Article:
- Less team burden. Traditional management methodologies rely on planning upfront and pushing the work onto the app development team. It results in teams struggling with more work than they can accomplish. Kanban suggests the implementation of a pull system – developers pull tasks into the workflow only when they can do so.
Waterfall values solid planning. It is a linear and sequential app development methodology in which each project task follows after the previous one is completed.
Waterfall projects are accomplished in a single and very long cycle. Project managers are responsible for thoroughly planning project execution and running the project in a strict sequence based on the requirements specifications. In cases of failed scenarios, the development teams have to repeat all stages, from design to implementation.
All the requirements are defined at the beginning of the project and each phase is completed before moving toward the next stage. Project managers track the progress and make sure there is no overlapping in the stages.
- Clear structure. When compared with other methodologies, Waterfall focuses mostly on a clear, defined set of steps. Even before the development process starts, the design is hammered out in detail which makes the needs and the outcome clear to everyone on the team.
- Easy to manage and control. Each stage has its reliability and procedures as well as specific deliverables and review processes. Due to the clarity of all the stages, Waterfall is easy to manage. All the tasks can be arranged easily by following the hierarchy.
- QA tests. Test scenarios are already defined in the functional specification of the project, which makes the testing process easier and more transparent. If a bug is detected during a certain stage, it is fixed instantly, and the problem gets resolved.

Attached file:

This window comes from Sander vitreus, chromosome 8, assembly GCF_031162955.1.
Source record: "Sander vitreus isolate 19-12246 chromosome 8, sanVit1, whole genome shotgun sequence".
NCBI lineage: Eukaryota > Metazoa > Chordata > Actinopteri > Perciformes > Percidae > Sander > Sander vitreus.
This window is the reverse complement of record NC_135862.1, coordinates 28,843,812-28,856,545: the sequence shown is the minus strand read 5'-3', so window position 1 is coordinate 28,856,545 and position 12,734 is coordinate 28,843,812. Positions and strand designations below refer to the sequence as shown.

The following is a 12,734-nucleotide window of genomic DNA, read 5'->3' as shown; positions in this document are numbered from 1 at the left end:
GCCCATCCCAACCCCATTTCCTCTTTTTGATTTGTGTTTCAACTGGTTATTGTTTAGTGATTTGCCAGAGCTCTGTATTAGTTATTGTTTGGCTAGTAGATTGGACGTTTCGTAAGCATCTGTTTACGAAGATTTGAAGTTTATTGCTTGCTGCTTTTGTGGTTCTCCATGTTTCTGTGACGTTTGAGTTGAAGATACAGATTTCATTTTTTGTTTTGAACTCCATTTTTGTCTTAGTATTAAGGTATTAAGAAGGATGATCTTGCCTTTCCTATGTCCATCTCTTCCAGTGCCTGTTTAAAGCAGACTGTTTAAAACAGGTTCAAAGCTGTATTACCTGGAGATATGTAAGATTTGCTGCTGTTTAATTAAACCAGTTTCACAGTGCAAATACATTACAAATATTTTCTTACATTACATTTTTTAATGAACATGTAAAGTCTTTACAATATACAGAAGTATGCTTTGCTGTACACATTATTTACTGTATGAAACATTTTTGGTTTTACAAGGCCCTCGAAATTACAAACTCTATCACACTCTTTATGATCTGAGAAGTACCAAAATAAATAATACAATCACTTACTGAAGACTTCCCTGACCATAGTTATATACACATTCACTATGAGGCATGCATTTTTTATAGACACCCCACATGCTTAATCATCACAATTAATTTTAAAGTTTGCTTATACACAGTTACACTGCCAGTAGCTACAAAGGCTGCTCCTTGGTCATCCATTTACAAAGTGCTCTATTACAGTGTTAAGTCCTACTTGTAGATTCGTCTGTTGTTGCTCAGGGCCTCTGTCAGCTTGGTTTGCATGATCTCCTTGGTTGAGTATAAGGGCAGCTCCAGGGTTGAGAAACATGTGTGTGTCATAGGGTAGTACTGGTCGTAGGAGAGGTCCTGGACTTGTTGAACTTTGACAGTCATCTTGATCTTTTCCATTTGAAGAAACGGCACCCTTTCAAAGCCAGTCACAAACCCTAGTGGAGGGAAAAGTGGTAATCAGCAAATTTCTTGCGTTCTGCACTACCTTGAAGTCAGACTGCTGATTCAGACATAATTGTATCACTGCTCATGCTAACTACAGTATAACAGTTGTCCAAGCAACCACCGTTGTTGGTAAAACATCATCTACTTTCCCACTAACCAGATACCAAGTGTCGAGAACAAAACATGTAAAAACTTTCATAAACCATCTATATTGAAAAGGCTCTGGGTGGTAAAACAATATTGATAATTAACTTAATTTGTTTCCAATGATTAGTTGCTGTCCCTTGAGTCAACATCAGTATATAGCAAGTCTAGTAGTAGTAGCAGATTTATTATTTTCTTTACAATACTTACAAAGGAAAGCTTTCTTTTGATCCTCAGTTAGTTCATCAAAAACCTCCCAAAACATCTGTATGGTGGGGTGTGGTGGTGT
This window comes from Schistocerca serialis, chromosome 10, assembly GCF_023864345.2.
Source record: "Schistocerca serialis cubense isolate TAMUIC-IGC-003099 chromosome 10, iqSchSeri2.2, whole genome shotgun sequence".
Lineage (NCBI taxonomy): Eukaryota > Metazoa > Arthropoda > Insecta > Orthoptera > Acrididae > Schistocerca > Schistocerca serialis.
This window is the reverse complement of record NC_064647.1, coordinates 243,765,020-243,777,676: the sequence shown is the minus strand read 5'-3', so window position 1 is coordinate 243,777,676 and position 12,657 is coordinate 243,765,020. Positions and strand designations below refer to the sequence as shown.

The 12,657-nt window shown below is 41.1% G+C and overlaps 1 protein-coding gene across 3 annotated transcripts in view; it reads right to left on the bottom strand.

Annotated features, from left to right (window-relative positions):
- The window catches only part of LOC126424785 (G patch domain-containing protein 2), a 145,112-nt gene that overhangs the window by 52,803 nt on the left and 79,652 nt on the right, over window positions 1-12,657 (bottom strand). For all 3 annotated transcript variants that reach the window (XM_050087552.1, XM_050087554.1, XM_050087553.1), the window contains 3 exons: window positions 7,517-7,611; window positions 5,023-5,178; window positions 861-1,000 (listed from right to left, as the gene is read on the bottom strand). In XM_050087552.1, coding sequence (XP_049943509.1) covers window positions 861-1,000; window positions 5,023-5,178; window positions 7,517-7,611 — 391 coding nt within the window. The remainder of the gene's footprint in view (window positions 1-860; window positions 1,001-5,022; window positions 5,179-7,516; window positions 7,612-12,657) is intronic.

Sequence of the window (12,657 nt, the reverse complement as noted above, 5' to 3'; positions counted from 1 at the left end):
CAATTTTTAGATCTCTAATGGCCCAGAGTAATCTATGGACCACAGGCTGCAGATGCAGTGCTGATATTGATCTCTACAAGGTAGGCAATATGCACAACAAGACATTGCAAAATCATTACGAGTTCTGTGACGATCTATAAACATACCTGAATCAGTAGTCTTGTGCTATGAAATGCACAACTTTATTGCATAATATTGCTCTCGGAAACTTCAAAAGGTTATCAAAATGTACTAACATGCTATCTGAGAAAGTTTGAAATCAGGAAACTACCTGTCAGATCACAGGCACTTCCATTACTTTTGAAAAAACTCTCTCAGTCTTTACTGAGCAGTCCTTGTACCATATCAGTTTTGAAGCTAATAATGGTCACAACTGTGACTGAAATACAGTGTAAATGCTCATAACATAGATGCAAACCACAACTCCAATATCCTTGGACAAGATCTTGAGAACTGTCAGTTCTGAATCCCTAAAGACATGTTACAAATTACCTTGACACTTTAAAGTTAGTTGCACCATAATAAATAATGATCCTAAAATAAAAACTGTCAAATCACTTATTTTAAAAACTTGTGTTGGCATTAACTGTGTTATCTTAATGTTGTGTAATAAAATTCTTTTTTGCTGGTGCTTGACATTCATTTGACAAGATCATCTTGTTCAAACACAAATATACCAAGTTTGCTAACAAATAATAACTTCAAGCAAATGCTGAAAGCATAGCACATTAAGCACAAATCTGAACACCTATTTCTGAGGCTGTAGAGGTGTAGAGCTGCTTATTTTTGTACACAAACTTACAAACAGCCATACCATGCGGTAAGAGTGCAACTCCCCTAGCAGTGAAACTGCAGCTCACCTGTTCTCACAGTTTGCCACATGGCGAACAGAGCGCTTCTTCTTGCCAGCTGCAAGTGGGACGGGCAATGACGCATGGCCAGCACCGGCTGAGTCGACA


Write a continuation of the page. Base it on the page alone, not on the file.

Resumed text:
5. Lean Development
Lean software development concept focuses on efficient workflow optimization throughout the app-building project. For this, the development team estimates risks, identifies the bottlenecks, optimizes the resources, defines the waste, and establishes a plan on how to avoid them. In terms of Lean development, waste is anything that relates to unnecessary code, redundant features, unwanted bureaucratic processes, quality issues, and others. The process repeats at each level of the building process. This allows for quickly delivering the product with minimum risk and resource wastage.
Lean is a flexible framework and any product changes can be easily implemented during the development process. One of the main methodology principles is “fail fast” – when software developers quickly build a Minimum Viable Product (MVP) and release it to the market for fast customer feedback. Based on the feedback, the team elaborates the improvement strategy, removing redundant features and tasks and focusing on efficiencies.
Lean Development Advantages
- Collaboration – much of the development work in Lean is done in the collaboration mode. The team has to discuss and estimate the processes together as well as share knowledge to ensure that they take the most practical and efficient steps on the project.
- Continuous improvement – communication and steady customer feedback are the two aspects that allow software developers to quickly build and modify the developed product so that it perfectly matches the business and end-user requirements.
- Optimization – Lean is a process-focused methodology. It requires the development team to consider each development step from the point of its efficiency and choose the most beneficial ones. As a result, they can build an application much faster while preserving valuable resources.
6. Spiral Methodology
The Spiral model is a complex methodology for big projects that involve much risk estimation. This methodology is based on the combination of the waterfall and iterative frameworks. It takes development iterations from the iterative model where each iteration loop includes a set of steps as in the waterfall model.